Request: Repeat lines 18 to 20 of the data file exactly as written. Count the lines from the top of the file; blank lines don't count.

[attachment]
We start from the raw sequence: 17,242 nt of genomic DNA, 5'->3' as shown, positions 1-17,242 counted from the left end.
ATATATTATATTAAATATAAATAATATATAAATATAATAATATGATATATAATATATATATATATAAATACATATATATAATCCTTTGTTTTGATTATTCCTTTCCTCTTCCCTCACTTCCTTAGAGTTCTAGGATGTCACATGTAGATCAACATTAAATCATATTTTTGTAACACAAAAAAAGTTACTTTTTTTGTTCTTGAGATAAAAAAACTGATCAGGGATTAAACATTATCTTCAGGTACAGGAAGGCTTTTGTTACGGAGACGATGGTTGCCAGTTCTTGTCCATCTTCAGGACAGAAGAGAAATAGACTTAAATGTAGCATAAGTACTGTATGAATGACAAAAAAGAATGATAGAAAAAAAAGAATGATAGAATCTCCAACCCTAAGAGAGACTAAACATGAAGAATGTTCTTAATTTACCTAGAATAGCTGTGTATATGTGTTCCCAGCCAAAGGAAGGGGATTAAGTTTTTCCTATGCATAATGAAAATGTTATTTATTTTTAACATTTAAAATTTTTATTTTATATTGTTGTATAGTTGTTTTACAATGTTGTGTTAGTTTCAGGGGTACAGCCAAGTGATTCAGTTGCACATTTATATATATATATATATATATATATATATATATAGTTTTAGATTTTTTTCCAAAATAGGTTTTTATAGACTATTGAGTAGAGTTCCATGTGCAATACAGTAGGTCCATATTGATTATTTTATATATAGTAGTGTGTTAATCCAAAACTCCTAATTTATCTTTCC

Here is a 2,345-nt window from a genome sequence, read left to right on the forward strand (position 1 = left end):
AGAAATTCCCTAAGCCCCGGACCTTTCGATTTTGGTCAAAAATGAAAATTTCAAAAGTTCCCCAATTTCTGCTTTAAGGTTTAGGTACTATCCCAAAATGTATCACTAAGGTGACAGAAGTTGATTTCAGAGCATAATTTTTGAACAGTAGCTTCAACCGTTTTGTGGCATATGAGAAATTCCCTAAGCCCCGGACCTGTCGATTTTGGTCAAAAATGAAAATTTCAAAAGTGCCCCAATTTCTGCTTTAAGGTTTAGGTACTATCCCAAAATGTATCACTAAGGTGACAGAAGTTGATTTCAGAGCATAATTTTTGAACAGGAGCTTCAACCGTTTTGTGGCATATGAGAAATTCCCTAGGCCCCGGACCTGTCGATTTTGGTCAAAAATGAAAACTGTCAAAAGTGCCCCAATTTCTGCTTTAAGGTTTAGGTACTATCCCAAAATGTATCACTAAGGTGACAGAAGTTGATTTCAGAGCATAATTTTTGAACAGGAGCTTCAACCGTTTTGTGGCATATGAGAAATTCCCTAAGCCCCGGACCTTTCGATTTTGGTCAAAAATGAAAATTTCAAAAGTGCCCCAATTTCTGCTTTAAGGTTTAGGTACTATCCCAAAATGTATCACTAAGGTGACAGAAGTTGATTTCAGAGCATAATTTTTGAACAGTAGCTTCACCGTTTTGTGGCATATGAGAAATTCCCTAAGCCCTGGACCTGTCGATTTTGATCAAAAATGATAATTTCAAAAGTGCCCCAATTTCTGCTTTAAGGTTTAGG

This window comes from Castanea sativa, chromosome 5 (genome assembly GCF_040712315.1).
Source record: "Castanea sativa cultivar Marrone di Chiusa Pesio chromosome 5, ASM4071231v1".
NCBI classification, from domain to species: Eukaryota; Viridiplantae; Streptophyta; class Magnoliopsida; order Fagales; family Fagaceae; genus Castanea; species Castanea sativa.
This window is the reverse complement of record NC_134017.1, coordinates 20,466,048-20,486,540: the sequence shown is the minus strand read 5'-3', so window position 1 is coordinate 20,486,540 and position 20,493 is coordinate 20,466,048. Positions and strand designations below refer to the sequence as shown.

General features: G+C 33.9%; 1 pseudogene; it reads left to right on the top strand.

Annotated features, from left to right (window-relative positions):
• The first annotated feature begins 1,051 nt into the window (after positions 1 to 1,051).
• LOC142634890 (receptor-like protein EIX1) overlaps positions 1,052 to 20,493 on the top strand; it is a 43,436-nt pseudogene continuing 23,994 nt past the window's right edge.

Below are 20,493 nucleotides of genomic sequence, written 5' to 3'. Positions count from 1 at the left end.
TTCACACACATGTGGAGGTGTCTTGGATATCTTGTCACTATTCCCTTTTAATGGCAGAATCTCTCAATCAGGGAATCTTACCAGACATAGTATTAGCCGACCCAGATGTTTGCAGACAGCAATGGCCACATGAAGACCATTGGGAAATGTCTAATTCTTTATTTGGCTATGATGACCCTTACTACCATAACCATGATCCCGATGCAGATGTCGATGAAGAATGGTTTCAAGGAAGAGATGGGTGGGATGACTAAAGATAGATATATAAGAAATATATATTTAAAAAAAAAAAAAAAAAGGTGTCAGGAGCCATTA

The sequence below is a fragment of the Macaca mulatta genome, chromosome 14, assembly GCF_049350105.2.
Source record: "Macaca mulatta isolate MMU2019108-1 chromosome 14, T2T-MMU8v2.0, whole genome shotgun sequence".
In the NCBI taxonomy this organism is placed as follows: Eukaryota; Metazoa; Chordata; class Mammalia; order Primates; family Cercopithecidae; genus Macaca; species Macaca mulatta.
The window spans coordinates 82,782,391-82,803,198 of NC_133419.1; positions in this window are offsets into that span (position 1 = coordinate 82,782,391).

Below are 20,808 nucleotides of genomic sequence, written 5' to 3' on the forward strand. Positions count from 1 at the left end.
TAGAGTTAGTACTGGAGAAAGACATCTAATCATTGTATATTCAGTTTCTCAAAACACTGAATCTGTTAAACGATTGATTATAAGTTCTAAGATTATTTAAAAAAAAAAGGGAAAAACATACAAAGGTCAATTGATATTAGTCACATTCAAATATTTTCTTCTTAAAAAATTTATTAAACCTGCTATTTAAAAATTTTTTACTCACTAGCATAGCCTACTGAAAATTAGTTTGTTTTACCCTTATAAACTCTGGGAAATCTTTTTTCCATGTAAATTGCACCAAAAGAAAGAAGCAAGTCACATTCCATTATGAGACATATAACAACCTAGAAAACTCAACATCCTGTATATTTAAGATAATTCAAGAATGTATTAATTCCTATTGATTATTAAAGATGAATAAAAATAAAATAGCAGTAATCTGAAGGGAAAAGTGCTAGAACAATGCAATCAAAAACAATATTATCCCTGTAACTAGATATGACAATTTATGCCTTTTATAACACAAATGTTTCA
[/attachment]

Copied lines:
The window spans coordinates 82,782,391-82,803,198 of NC_133419.1; positions in this window are offsets into that span (position 1 = coordinate 82,782,391).

Below are 20,808 nucleotides of genomic sequence, written 5' to 3' on the forward strand. Positions count from 1 at the left end.
TAGAGTTAGTACTGGAGAAAGACATCTAATCATTGTATATTCAGTTTCTCAAAACACTGAATCTGTTAAACGATTGATTATAAGTTCTAAGATTATTTAAAAAAAAAAGGGAAAAACATACAAAGGTCAATTGATATTAGTCACATTCAAATATTTTCTTCTTAAAAAATTTATTAAACCTGCTATTTAAAAATTTTTTACTCACTAGCATAGCCTACTGAAAATTAGTTTGTTTTACCCTTATAAACTCTGGGAAATCTTTTTTCCATGTAAATTGCACCAAAAGAAAGAAGCAAGTCACATTCCATTATGAGACATATAACAACCTAGAAAACTCAACATCCTGTATATTTAAGATAATTCAAGAATGTATTAATTCCTATTGATTATTAAAGATGAATAAAAATAAAATAGCAGTAATCTGAAGGGAAAAGTGCTAGAACAATGCAATCAAAAACAATATTATCCCTGTAACTAGATATGACAATTTATGCCTTTTATAACACAAATGTTTCA